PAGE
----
John Millman back at practice after backyard tennis during pandemic

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BRISBANE, Australia — Just four matches after losing his five-setter against Roger Federer at the Australian Open, John Millman was having to scramble to find a practice court.

It’s not like he was suddenly an unknown to Aussie tennis fans. More a case of making himself at home as the coronavirus pandemic forced athletes everywhere to think outside of the box.

The professional tennis tours have been suspended. His regular practice venue at the Queensland Tennis Centre, which hosts the season-opening Brisbane International, was shuttered during the lockdown because of strict social distancing restrictions.

So, Millman went the social route, playing on backyard courts that belonged to people he sometimes was meeting for the first time.

“It was awesome – really good fun,” he said. “I had a couple of lovely families that welcomed me in and allowed me to keep my eye in. It was really nice. Stuck to the (social distancing) protocols, of course, so we were ticking all those boxes.”

Chris Mahony, Queensland’s National Academy manager, organized for 12 professional players including Millman to have fitness equipment shipped to their homes and for them to maintain contact with trainers via digital and other means. He also organized a half-dozen courts owned by people from within the academy network where players could practice.

Then Millman widened the network to his fan base.

“I think Johnny said something in one of his newspaper articles and before he knew it, he had people contacting him and offering courts,” Mahony said.

With Australian authorities managing to contain the spread of the virus, the local lockdown is being eased gradually and some sports venues are reopening for practice.

So Millman and Co. were back at work on Monday in the shadows of Pat Rafter Arena.

The 30-year-old Millman has seen the highs of lows of being a tennis pro, from reaching the U.S. Open quarterfinals in 2018 after a win over then No. 2-ranked Federer that continued with his run into the Top 40 in the rankings, to playing in the lower tiers “for a couple of hundred bucks a round” after returning from surgeries.

Despite having only 12 competitive matches in 2020, including a grinding four-hour third-round loss to Federer on the center court at the Australian Open in January, Millman is in no rush for the tours to resume until it is safe for players, staff and officials.

He’s proposing instead some domestic team events in Australia to keep players occupied and give local tennis fans more of a look at Australian talent while international travel bans are in play.

The No. 43-ranked Millman is also happy for the conversation about player compensation to be high on the agenda around the tennis circuit, saying it’s years overdue. Players in some sports have been forced to take big pay cuts because of the coronavirus.

In tennis, Millman said, the problem runs deeper than the pandemic despite a recent push to increase prize money for the early rounds and qualifying tournaments at the Grand Slam events.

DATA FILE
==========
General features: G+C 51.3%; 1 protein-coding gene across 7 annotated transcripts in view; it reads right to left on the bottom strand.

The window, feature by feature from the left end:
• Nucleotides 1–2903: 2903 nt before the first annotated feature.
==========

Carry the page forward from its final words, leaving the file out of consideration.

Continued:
“Players outside 100 are struggling all year round whether there is coronavirus or not,” Millman told the Australian Associated Press. “It should be managed better by the ATP, the WTA and the ITF.

“Maybe this starts the discussion, but I won’t hold my breath.”

Alcaraz loses to Goffin in 1st match as No. 1

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ASTANA, Kazakhstan — Carlos Alcaraz’s first match as the No. 1-ranked player ended with a straight-set loss to David Goffin at the Astana Open.

The 19-year-old Spaniard lost 7-5, 6-3 in his first tour match since winning the U.S. Open and capturing the No. 1 ranking.

“David was playing really, really well. To come back to competition is never easy,” Alcaraz said. “It’s really tough for me, for my confidence.”

Alcaraz came from 5-2 down to level the first set at 5-5, only to be broken again by his Belgian opponent.

“When you play against the World No. 1 on a big stage, big crowd, the fire inside gives you so much power to play your best tennis because you don’t have any choice,” Goffin said. “You have to fight and give your best and that was the case today.”

Second-seeded Daniil Medvedev and No. 3-seeded Stefanos Tsitsipas both avoided similar upsets. Medvedev beat Albert Ramos-Vinolas of Spain 6-3, 6-1 and Tsitsipas ousted Kazakhstan’s Mikhail Kukushkin 6-3. 6-4.

Kasatkina knocks out Raducanu at Agel Open

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OSTRAVA, Czech Republic — Fifth-seeded Daria Kasatkina defeated 2021 U.S. Open champion Emma Raducanu 7-5, 6-4 to advance to the second round of the Agel Open.

Kasatkina was playing her first match since losing in the first round of the U.S. Open and will next face Ekaterina Alexandrova.

Sixth-seeded Belinda Bencic of Switzerland rallied to eliminate former top-five player Eugenie Bouchard of Canada 6-7 (7), 6-1, while Aliaksandra Sasnovich upset eighth-seeded Jelena Ostapenko 6-2, 6-2.

American qualifiers Alycia Parks and Catherine McNally both advanced. Parks upset Czech Karolina Pliskova 6-0, 7-6 (3) and McNally eased past Anna Blinkova 6-1, 6-2 at the indoor hardcourt event in the Czech eastern city of Ostrava.